After Gertrude passed away, the Old Merchant’s House was acquired by a grand-nephew of the Tredwell family, named George Chapman. Before Gertrude died, she had been struggling financially and had arranged for the house to be auctioned off in order to pay off her debts. Chapman managed to step in and save the house from being sold. As its new owner, he decided to transform the building into a museum. The Merchant’s House Museum has drawn in flocks of tourists since it opened its doors on May 7, 1936. Then, after George Chapman died, the Decorators Club of New York City took over and continued to restore the property. They struggled especially in 1968, because the building became significantly ruined by water damage. An acclaimed architect from New York University, Joseph Roberto, was hired to help with all the repairs. Thanks to his advisory, the Old Merchant’s House began to slowly gain back its original opulence.Welcome to the Old Merchant's House, where you'll find opulence in every room.
Image Source: Landmark Interiors
But it was only in recent years that the Merchant’s House Museum began to embrace is high level of hauntedness. “We’ve found that by not ignoring [this] part of the museum, we’re able to introduce it to new audiences that may not be as interested in a history house museum without the paranormal angle,”7 said curator Emily Wright in July.
“It’s safe to say that each year we average roughly a half-dozen documented reports of occurrences to staff, workers, or visitors,”8 continues Anthony Bellov, a museum board member. Indeed, strange, unexplainable things happen often at the Old Merchant’s House. Every employee has at least one spooky story to share with visitors. Andrea Janes, who once volunteered at the museum, would “get the feeling that someone was looking over her shoulder at the book she was reading. She also felt someone brush her arm and move past her while training for a tour. ‘I've had moments that have caught me off guard in the house [and] I'm not a particularly psychic person,’ Janes says. ‘A lot of the staff members are downright skeptical, but even they have to admit there's something going on.’”9One of the bedrooms in the house.
Image Source: Gawker.com
One of the most frequently seen apparitions at the Old Merchant’s House is that of a woman wearing a brown dress, who is probably one of the Tredwells’ six daughters. A lady in a long, black gown has also been spotted at the house. But even if visitors don’t see the Tredwell girls, they certainly can sense them. Weird feelings, the awareness of being watched, a sudden chill – these are commonly experienced at the Old Merchant’s House.
The Merchant’s House Museum lets visitors conduct self-guided tours on the property. They do provide a useful guidebook, though. It gives an overview of the house’s history and rehashes some of its most chilling tales. So famous is the mansion’s haunting that many tourists bring ghost detecting devices with them. Kelly Conaboy of Gawker.com opted to also use “two ghost hunting iPhone applications: ‘Ghost Hunter M2’and ‘iEMF. ’”10 Though she did not pick up much while in the garden, she got several readings when she was in Seabury’s bedroom.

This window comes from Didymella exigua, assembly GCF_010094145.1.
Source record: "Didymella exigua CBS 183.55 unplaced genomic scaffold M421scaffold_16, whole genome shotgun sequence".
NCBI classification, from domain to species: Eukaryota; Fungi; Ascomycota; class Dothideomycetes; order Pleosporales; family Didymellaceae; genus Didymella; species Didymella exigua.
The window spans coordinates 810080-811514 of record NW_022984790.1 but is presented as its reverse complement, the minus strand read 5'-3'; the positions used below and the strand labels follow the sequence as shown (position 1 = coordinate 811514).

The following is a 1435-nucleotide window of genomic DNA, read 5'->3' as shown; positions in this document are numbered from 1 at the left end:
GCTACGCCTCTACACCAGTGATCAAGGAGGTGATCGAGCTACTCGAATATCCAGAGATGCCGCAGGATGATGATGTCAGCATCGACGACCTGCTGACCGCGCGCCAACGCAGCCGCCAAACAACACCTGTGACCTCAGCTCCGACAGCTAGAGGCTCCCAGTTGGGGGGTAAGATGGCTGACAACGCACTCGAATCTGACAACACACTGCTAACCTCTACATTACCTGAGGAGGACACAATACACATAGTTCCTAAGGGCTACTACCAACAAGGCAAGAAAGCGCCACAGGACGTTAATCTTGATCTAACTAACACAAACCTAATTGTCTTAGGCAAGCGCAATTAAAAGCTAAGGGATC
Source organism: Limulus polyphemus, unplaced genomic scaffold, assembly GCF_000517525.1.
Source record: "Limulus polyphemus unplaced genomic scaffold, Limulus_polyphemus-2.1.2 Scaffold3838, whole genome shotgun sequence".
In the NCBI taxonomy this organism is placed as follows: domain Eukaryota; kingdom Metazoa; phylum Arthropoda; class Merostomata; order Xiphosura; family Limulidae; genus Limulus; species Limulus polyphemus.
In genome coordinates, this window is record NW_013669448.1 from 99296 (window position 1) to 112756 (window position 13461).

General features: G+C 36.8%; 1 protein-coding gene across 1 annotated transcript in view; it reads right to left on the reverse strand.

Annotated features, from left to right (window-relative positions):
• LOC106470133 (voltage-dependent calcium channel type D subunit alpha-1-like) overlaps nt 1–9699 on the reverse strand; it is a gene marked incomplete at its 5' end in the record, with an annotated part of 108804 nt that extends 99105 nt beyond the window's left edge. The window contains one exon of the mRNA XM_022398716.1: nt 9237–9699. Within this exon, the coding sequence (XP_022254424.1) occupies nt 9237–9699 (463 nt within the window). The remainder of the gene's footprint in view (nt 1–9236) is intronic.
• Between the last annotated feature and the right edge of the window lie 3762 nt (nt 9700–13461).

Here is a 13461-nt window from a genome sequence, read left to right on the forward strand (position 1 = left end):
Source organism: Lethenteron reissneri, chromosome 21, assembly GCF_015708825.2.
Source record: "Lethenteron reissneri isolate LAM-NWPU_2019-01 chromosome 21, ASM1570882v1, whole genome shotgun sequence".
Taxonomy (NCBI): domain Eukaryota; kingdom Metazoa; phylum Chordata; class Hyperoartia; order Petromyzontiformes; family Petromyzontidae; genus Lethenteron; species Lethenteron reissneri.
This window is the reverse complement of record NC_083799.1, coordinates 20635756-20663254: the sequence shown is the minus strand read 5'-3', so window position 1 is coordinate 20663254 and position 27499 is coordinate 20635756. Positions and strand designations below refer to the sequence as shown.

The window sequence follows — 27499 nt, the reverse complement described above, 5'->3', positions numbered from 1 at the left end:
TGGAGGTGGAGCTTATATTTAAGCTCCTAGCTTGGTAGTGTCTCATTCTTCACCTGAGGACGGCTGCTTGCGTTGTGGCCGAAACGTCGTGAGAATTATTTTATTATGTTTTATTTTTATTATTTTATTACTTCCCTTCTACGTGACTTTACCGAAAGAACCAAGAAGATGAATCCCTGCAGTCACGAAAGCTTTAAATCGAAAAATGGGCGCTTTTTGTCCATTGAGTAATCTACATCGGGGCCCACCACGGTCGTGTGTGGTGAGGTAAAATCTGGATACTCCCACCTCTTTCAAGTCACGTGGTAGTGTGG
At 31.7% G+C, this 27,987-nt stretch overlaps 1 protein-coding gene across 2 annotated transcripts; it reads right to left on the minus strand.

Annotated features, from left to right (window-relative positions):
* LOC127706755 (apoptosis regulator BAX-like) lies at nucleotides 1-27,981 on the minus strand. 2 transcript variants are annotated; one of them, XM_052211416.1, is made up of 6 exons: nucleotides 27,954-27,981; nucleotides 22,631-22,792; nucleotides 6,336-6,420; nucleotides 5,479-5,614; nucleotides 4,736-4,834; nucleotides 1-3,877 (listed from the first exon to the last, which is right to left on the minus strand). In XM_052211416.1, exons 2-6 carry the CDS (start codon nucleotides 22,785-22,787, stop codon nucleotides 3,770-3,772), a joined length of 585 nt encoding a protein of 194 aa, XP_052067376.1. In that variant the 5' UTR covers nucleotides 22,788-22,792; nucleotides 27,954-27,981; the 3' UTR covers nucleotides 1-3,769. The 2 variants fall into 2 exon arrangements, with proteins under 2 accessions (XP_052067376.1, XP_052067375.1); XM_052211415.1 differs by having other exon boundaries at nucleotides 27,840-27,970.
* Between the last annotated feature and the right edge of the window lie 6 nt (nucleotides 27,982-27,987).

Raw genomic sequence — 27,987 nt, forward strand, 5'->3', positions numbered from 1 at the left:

In 2011, a team of ghost hunters from Sturges Paranormal investigated the house. They collected a bunch of evidence there, including a photograph of a shadowy figure11 in a mirror. As for EVPs, they got several readings. One was recorded in Seabury’s bedroom. “The first clip you will hear John Galvin ask a question with no response. The second clip you hear the same question but you will hear what sounds like bells ringing right after John asks his question.”12 Another was documented in the front parlor. A conversation between psychic Cathy Towle, a museum board member, and a Sturges Paranormal member is joined by a ghost “using some salty language.”13Sturges Paranormal captured a shadowy reflection in a mirror.
Image Source: Sturges Paranormal
Though you can visit it year-round, October is definitely the best time to stop by the Old Merchant’s House. The museum offers “spirited”14 events during the month. These include lectures, reenactments, and scary candlelit tours. Whether you’re a trained medium, a paranormal expert, or a ghost hunting newbie, you’ll certainly have a memorable time at the Old Merchant’s House!
1. Beyer, Gregory. “The Funeral Looms, and Nary a Coffin in Sight.” The New York Times. 7 October 2007. Web. 25 October 2015. Para. 1.
2. Designation List 151 LP-1244. Landmarks Preservation Commission. 22 December 1981. Web. 25 October 2015. Page 1.
3. Designation List 151 LP-1244. Landmarks Preservation Commission. 22 December 1981. Web. 25 October 2015. Page 2.
4. “Our Ghosts.” Ghosts – Merchant’s House Museum. Merchant’s House Museum, 2013. Web. 25 October 2015. Para. 1.
5. Stiffler, Scott. “My Night in a Haunted (Merchant’s) House.” Notebook – Vol. 20, No. 43. October 20-26, 2010. Downtown Express. Web. 25 October 2015. Para. 5.
6. “Our Ghosts.” Ghosts – Merchant’s House Museum. Merchant’s House Museum, 2013. Web. 25 October 2015.
7. Conaboy, Kelly. “Specter Detector: Looking for Ghosts in New York’s Most Haunted Building.” Gawker.com. 9 July 1015. Web. 25 October 2015. Para. 37.
8. Stiffler, Scott. “Haunted by Houses.” Chelsea Now. 21 October 2015. Web. 25 October 2015. Para. 7.
9. Deliso, Meredith. “The spookiest spots in NYC, according to the experts.” AM New York. 25 October 2015. Web. 25 October 2015. Para. 3.
10. Conaboy, Kelly. “Specter Detector: Looking for Ghosts in New York’s Most Haunted Building.” Gawker.com. 9 July 1015. Web. 25 October 2015. Para. 6.
11. Photo’s. Collected Data. Sturges Paranormal, 2008. Web. 25 October 2015. Para. 6.
12. Audio. Collected Data. Sturges Paranormal, 2008. Web. 25 October 2015. Para. 6.
13. Audio. Collected Data. Sturges Paranormal, 2008. Web. 25 October 2015. Para. 9.
14. “Spirited” October Events. Calendar – Merchant’s House Museum. Merchant’s House Museum, 2013. Web. 25 October 2015.